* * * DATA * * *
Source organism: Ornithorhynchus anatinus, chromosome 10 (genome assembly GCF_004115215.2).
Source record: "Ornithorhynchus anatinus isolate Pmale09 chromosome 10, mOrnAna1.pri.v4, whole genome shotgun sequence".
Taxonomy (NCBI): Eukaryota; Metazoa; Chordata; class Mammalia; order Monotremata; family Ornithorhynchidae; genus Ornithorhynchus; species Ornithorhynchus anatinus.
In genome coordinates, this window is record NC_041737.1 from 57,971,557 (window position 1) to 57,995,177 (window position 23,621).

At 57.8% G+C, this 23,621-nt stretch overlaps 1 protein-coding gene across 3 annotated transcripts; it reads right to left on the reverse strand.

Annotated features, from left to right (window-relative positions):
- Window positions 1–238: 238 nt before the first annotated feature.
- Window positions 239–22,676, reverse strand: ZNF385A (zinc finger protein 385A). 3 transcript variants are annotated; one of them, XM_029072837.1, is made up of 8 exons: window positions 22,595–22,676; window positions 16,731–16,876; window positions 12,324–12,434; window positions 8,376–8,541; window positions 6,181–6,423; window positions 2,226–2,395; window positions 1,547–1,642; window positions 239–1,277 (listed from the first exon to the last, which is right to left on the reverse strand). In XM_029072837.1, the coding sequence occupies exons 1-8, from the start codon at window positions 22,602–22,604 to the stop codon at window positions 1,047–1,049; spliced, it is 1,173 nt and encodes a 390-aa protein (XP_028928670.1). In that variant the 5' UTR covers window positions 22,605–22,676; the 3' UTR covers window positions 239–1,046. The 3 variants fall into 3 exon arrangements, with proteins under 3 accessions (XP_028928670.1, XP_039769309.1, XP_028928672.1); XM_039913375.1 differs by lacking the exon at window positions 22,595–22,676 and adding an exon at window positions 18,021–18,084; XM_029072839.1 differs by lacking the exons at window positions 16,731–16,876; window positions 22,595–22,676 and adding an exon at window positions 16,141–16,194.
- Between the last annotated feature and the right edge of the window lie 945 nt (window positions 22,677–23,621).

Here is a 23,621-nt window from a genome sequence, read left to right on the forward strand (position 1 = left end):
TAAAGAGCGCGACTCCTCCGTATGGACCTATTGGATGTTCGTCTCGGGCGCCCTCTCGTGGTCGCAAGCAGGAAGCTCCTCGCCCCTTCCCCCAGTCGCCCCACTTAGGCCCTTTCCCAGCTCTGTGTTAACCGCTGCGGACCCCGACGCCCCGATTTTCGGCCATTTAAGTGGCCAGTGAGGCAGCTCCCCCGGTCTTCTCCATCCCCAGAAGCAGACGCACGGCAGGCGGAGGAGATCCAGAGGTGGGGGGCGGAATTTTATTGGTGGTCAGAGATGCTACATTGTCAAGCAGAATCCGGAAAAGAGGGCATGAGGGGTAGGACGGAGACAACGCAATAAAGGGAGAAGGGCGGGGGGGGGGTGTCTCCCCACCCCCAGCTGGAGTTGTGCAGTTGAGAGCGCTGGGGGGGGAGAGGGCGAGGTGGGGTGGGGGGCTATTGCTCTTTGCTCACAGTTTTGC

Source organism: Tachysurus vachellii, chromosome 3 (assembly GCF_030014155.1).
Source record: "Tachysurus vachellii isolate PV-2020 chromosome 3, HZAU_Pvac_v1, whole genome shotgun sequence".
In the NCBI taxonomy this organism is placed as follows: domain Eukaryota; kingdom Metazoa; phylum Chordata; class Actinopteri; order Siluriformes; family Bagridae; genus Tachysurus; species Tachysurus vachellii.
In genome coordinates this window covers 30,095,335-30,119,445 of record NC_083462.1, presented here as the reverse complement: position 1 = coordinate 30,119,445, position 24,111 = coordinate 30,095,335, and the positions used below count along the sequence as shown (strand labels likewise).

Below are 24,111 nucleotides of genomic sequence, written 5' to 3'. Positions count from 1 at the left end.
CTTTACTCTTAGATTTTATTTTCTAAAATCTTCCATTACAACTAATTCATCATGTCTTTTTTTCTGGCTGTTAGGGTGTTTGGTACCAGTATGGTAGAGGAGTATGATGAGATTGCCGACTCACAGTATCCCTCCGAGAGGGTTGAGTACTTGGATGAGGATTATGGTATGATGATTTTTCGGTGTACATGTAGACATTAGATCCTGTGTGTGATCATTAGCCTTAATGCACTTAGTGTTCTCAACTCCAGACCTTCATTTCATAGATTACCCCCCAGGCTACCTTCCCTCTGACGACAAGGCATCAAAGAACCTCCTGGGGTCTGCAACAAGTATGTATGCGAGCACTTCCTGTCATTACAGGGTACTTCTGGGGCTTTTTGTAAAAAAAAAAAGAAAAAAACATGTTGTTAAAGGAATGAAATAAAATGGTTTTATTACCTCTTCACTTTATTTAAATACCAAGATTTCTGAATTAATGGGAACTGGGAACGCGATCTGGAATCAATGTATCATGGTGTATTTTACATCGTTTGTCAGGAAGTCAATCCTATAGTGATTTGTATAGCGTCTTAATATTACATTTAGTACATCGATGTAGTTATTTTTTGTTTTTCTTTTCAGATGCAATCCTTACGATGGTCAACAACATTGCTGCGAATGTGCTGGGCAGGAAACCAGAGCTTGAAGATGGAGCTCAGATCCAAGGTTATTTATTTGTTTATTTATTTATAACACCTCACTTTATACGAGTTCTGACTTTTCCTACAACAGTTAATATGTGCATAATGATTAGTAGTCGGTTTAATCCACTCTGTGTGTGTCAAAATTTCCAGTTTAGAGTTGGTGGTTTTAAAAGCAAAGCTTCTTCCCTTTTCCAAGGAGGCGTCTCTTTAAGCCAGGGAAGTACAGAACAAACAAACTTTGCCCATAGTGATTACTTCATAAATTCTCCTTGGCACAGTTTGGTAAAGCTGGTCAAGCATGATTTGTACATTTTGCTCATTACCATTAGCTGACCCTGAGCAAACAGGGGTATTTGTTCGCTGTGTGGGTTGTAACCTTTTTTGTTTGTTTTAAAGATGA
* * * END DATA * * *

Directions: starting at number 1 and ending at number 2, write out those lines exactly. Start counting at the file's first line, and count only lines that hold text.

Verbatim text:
Source organism: Ornithorhynchus anatinus, chromosome 10 (genome assembly GCF_004115215.2).
Source record: "Ornithorhynchus anatinus isolate Pmale09 chromosome 10, mOrnAna1.pri.v4, whole genome shotgun sequence".